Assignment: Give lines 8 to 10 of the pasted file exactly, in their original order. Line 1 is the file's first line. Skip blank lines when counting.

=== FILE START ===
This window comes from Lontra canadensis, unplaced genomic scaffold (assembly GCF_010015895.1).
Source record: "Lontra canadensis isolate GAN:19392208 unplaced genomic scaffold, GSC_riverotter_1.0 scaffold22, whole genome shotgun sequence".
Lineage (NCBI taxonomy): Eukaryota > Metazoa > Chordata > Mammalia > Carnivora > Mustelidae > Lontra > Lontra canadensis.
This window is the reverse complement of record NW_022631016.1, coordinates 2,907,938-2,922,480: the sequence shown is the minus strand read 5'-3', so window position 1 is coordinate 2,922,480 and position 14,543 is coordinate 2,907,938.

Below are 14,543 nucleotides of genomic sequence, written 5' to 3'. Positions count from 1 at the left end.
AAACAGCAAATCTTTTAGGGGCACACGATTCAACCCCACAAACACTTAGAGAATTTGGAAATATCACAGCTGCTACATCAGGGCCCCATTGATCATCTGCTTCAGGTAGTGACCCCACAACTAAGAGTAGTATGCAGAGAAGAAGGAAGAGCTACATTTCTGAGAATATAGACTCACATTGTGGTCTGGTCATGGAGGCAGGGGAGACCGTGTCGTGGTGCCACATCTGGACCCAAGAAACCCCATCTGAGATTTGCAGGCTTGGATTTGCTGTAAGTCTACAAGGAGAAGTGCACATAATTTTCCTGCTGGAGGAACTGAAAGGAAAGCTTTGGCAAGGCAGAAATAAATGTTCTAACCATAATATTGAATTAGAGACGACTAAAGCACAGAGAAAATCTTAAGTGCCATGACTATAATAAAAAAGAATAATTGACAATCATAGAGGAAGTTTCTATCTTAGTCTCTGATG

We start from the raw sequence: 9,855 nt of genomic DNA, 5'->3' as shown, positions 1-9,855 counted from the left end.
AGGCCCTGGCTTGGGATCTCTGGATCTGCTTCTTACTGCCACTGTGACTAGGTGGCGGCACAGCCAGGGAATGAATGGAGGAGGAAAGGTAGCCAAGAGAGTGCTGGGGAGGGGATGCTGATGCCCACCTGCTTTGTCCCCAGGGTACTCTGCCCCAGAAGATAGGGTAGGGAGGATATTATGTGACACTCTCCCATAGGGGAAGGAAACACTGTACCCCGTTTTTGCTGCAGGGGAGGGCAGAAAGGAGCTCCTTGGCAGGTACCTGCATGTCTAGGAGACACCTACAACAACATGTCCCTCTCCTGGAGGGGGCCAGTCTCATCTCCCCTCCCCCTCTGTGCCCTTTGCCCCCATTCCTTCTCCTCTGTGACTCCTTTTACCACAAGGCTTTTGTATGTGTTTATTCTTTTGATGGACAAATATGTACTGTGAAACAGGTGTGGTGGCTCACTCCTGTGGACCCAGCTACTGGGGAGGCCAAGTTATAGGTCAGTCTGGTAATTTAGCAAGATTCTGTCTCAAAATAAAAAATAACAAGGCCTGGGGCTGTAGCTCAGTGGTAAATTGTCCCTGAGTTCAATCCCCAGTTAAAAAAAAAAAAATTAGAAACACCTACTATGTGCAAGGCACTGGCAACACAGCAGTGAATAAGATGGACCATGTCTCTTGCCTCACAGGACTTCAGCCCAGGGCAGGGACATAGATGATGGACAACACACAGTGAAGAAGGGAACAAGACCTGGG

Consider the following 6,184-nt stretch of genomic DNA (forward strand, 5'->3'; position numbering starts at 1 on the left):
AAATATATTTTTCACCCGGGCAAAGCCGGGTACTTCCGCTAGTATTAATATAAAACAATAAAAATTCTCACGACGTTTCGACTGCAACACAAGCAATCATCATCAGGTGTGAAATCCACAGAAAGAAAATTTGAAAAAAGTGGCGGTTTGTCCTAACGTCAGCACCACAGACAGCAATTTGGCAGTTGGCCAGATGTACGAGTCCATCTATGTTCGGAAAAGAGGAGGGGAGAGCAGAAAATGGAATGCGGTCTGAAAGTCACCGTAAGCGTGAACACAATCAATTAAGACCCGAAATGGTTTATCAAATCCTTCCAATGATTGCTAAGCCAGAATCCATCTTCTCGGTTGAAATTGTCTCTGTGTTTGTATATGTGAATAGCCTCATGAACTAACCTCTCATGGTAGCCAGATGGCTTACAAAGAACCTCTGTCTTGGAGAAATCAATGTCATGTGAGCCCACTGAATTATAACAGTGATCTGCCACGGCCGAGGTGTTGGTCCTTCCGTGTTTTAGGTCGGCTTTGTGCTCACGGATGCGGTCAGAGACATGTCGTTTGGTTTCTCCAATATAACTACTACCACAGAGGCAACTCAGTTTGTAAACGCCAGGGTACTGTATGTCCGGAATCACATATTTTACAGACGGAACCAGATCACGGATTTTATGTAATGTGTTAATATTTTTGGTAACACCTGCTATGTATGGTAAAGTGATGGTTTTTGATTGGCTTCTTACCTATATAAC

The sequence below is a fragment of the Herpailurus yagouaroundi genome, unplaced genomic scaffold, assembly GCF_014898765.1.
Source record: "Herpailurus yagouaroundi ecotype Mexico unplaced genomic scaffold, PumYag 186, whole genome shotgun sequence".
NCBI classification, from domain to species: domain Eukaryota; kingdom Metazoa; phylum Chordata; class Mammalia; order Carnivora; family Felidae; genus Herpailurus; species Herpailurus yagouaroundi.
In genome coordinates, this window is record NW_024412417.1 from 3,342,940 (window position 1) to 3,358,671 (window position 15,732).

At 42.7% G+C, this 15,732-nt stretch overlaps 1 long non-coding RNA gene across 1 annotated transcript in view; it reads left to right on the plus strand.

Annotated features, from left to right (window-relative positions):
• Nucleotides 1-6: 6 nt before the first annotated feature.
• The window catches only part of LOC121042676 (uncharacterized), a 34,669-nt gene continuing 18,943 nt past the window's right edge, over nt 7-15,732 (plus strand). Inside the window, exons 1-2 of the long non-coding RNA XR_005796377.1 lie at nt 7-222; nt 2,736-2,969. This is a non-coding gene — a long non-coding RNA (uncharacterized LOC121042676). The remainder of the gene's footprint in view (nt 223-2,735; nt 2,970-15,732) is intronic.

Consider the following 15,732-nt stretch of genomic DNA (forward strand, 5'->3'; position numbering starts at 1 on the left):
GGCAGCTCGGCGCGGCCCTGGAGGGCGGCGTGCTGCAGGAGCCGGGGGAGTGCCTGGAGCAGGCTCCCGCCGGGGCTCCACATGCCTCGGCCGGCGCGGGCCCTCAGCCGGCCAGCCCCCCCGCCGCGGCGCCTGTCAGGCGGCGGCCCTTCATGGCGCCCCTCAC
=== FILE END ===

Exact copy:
AGGCCCTGGCTTGGGATCTCTGGATCTGCTTCTTACTGCCACTGTGACTAGGTGGCGGCACAGCCAGGGAATGAATGGAGGAGGAAAGGTAGCCAAGAGAGTGCTGGGGAGGGGATGCTGATGCCCACCTGCTTTGTCCCCAGGGTACTCTGCCCCAGAAGATAGGGTAGGGAGGATATTATGTGACACTCTCCCATAGGGGAAGGAAACACTGTACCCCGTTTTTGCTGCAGGGGAGGGCAGAAAGGAGCTCCTTGGCAGGTACCTGCATGTCTAGGAGACACCTACAACAACATGTCCCTCTCCTGGAGGGGGCCAGTCTCATCTCCCCTCCCCCTCTGTGCCCTTTGCCCCCATTCCTTCTCCTCTGTGACTCCTTTTACCACAAGGCTTTTGTATGTGTTTATTCTTTTGATGGACAAATATGTACTGTGAAACAGGTGTGGTGGCTCACTCCTGTGGACCCAGCTACTGGGGAGGCCAAGTTATAGGTCAGTCTGGTAATTTAGCAAGATTCTGTCTCAAAATAAAAAATAACAAGGCCTGGGGCTGTAGCTCAGTGGTAAATTGTCCCTGAGTTCAATCCCCAGTTAAAAAAAAAAAAATTAGAAACACCTACTATGTGCAAGGCACTGGCAACACAGCAGTGAATAAGATGGACCATGTCTCTTGCCTCACAGGACTTCAGCCCAGGGCAGGGACATAGATGATGGACAACACACAGTGAAGAAGGGAACAAGACCTGGG

Consider the following 6,184-nt stretch of genomic DNA (forward strand, 5'->3'; position numbering starts at 1 on the left):
AAATATATTTTTCACCCGGGCAAAGCCGGGTACTTCCGCTAGTATTAATATAAAACAATAAAAATTCTCACGACGTTTCGACTGCAACACAAGCAATCATCATCAGGTGTGAAATCCACAGAAAGAAAATTTGAAAAAAGTGGCGGTTTGTCCTAACGTCAGCACCACAGACAGCAATTTGGCAGTTGGCCAGATGTACGAGTCCATCTATGTTCGGAAAAGAGGAGGGGAGAGCAGAAAATGGAATGCGGTCTGAAAGTCACCGTAAGCGTGAACACAATCAATTAAGACCCGAAATGGTTTATCAAATCCTTCCAATGATTGCTAAGCCAGAATCCATCTTCTCGGTTGAAATTGTCTCTGTGTTTGTATATGTGAATAGCCTCATGAACTAACCTCTCATGGTAGCCAGATGGCTTACAAAGAACCTCTGTCTTGGAGAAATCAATGTCATGTGAGCCCACTGAATTATAACAGTGATCTGCCACGGCCGAGGTGTTGGTCCTTCCGTGTTTTAGGTCGGCTTTGTGCTCACGGATGCGGTCAGAGACATGTCGTTTGGTTTCTCCAATATAACTACTACCACAGAGGCAACTCAGTTTGTAAACGCCAGGGTACTGTATGTCCGGAATCACATATTTTACAGACGGAACCAGATCACGGATTTTATGTAATGTGTTAATATTTTTGGTAACACCTGCTATGTATGGTAAAGTGATGGTTTTTGATTGGCTTCTTACCTATATAAC